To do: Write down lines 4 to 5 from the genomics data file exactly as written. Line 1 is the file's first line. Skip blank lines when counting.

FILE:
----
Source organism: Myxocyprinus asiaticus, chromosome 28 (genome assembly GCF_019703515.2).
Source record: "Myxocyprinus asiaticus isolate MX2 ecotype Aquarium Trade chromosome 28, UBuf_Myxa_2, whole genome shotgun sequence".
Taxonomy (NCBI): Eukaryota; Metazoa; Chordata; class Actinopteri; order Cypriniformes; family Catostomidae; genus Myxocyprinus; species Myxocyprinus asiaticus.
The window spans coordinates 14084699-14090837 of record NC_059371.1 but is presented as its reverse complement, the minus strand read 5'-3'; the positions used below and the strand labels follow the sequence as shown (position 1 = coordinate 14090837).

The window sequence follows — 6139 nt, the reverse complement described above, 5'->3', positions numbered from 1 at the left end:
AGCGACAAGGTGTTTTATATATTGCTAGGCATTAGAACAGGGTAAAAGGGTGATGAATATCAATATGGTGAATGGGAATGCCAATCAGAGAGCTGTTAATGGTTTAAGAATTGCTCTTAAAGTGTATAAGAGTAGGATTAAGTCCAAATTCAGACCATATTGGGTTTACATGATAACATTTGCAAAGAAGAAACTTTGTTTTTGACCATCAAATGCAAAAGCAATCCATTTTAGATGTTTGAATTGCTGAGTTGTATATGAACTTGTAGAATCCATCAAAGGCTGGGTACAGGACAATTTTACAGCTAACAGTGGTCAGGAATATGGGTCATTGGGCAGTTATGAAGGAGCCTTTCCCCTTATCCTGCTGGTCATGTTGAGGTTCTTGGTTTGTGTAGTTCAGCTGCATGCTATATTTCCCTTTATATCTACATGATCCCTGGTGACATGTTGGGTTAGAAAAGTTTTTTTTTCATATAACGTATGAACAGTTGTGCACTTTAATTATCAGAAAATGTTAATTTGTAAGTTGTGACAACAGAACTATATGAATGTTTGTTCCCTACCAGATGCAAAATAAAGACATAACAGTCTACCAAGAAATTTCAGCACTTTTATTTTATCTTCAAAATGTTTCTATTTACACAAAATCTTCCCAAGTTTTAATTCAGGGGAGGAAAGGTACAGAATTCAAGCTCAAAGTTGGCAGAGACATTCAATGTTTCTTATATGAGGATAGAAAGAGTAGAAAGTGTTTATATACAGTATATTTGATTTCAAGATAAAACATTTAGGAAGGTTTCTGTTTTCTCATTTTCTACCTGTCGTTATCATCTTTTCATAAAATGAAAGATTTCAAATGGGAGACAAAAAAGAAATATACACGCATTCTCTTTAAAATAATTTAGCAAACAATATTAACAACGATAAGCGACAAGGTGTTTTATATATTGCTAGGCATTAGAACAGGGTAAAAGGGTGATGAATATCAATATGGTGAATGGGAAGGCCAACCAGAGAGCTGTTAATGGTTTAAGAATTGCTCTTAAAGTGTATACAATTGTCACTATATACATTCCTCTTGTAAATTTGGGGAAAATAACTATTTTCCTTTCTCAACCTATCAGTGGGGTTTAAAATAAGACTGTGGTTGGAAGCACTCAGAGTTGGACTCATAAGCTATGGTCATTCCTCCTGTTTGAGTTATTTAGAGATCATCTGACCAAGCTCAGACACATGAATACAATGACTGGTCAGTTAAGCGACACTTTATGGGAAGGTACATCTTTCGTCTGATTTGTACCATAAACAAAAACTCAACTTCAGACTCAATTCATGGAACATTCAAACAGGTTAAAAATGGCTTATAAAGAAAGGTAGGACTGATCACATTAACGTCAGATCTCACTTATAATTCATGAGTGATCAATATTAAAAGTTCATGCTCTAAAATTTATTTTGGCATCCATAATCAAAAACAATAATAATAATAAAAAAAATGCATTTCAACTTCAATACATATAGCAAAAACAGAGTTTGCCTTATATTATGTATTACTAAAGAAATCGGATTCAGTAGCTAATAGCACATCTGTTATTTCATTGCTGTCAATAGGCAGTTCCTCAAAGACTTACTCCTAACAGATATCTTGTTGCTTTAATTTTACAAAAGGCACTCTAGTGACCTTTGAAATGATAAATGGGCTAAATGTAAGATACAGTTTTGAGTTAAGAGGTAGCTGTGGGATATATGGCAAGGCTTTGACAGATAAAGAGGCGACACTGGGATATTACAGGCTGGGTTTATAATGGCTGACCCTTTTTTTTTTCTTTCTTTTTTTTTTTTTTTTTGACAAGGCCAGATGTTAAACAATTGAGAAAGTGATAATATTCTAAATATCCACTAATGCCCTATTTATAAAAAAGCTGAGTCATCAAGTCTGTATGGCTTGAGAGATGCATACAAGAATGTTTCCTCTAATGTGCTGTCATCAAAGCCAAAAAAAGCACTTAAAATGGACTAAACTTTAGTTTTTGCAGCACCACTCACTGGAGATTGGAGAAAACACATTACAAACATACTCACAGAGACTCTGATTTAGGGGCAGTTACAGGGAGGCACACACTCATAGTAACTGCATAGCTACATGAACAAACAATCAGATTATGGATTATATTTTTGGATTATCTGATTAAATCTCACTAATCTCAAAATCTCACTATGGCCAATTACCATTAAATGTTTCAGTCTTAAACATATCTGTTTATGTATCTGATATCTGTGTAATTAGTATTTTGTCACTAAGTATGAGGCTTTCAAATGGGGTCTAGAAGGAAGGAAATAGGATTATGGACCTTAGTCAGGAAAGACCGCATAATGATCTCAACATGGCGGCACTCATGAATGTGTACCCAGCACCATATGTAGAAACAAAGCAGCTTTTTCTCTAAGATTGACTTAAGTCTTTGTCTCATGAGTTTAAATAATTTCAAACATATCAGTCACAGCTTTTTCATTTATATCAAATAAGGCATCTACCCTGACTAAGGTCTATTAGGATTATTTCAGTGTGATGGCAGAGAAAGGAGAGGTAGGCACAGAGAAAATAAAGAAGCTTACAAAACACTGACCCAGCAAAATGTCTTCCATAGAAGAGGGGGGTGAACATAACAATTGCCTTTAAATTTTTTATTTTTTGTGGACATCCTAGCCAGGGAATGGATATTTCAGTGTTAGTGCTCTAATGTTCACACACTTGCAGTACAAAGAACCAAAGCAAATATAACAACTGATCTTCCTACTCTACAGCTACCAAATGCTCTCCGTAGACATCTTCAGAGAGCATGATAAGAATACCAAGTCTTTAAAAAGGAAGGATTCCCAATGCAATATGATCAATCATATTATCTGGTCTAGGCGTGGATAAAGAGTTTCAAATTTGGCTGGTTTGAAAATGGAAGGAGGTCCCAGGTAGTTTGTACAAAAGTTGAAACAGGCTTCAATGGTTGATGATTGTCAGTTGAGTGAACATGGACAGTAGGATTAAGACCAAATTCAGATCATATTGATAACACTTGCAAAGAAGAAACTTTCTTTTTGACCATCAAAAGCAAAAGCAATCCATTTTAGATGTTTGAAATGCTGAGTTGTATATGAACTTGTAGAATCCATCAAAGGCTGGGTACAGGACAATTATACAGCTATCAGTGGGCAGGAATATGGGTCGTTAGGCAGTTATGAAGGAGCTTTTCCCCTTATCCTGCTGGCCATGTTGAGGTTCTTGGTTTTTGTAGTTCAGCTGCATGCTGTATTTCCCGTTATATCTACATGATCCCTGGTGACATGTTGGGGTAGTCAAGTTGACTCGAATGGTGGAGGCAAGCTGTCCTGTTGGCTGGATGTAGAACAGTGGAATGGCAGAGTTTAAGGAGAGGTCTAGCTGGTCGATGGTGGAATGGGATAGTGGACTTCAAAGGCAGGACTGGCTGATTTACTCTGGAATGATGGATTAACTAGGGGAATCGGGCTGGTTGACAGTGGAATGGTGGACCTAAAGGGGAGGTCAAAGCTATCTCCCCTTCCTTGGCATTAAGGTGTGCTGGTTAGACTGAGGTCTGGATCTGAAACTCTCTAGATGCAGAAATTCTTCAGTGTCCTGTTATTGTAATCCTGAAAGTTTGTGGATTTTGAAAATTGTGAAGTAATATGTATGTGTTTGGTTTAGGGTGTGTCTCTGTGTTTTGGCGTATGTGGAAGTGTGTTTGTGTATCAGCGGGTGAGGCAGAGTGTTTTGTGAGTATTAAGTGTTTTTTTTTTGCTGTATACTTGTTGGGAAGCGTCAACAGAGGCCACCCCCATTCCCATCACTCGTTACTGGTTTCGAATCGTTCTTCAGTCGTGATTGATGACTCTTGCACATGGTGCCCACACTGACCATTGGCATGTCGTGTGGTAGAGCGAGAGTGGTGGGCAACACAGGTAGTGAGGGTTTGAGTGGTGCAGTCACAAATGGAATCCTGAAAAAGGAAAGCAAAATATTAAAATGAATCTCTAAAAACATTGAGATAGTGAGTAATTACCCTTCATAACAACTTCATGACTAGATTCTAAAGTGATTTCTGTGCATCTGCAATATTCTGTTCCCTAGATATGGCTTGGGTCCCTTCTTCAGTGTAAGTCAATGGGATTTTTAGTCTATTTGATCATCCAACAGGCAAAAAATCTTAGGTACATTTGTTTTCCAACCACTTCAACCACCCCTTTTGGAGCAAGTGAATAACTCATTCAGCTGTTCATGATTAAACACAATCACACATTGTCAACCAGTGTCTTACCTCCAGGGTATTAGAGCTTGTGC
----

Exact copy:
The window spans coordinates 14084699-14090837 of record NC_059371.1 but is presented as its reverse complement, the minus strand read 5'-3'; the positions used below and the strand labels follow the sequence as shown (position 1 = coordinate 14090837).

The window sequence follows — 6139 nt, the reverse complement described above, 5'->3', positions numbered from 1 at the left end: